Instead of raising $85 million by hiking commercial tolls 45 percent, the state Thruway Authority will be shifting at least $60 million in State Police Thruway patrol costs to the state budget’s general fund. That’s the apparent upshot of today’s announcement by Governor Cuomo and the Thruway Authority’s chairman, as reported by the Albany Times Union. It’s good news for transportation companies and their customers, if not necessarily taxpayers in general. But it’s also a bit mystifying.
Given the state’s $1 billion projected general fund gap for fiscal 2013-14 (not counting any negative impacts from Superstorm Sandy), it’s a bit of surprise to learn the state has $60 million to spare. Perhaps Cuomo’s Budget Division thinks there are significant savings to be achieved by redeploying some “Troop T” officers to duties off the Thruway — making the net budget impact far less than $60 million. If this is the case, why the drawn out toll-hike drama in the first place? (By the way, the fiscal 2013 general fund budget for State Police, excluding the Thruway patrol, is $454 million.)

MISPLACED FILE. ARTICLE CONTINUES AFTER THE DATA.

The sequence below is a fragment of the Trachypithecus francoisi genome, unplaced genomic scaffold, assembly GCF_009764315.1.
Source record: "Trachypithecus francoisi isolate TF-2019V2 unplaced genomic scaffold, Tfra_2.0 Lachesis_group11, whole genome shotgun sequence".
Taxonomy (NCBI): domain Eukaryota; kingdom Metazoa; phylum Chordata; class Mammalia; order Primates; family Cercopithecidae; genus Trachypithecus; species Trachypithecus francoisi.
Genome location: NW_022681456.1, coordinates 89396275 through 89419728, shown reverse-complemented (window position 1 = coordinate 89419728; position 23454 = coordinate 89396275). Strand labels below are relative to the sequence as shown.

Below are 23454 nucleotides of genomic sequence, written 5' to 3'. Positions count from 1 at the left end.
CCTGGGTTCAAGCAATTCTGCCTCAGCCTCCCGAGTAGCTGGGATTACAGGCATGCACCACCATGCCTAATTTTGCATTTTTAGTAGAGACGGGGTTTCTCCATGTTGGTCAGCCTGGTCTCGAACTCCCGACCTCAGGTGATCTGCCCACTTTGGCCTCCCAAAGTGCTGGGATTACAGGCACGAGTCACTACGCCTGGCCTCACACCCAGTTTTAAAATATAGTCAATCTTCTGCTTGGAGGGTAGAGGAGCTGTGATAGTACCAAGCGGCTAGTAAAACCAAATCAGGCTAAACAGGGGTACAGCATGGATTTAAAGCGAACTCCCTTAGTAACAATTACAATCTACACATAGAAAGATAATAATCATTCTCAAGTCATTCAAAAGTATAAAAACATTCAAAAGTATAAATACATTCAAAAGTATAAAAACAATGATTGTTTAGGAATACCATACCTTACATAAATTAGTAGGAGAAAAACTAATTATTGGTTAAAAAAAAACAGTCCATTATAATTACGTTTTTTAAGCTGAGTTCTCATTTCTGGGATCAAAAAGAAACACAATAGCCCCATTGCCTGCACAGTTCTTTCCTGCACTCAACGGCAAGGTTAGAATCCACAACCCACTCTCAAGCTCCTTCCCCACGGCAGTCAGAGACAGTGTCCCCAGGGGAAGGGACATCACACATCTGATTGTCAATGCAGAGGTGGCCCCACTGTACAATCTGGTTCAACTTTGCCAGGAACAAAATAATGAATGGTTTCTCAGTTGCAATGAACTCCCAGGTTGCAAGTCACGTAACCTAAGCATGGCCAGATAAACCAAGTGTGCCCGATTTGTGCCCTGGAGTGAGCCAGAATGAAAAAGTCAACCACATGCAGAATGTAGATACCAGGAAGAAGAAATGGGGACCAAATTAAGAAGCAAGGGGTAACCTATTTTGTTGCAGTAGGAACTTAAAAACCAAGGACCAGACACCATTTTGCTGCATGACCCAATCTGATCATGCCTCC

To make up for the rest of what would have been raised by the toll increase, the Thruway Authority is supposed to achieve $24 million in other savings “mostly” through attrition, the Times Union says. Based on the 2012, this would suggest a further cut of 9 percent in a Thruway payroll that has shed 755 positions in the last 17 years, including 299 since 2007, according to the Authority’s latest budget. The budgeted 2012 fill level was 3,118 positions, excluding state police.
These numbers would suggest one of two things: either the Thruway Authority is now cutting to the bone, or its payroll has been very fat for a long time.
The Thruway Authority could also have cut nearly $60 million from its budget by divesting itself of the Canal Corporation, which was shifted off the state budget and onto the authority’s books as part of a budget gimmick under Governor Mario Cuomo more than 20 years ago. Under Article XV, Section 1 of the state Constitution, the state cannot sell or dispose of its canals, but it couldlease them. Then again, absent a hefty taxpayer subsidy, who would be interested in running an obsolete transportation artery that generates about $2.3 million a year in revenues against $58 million in operating expenses?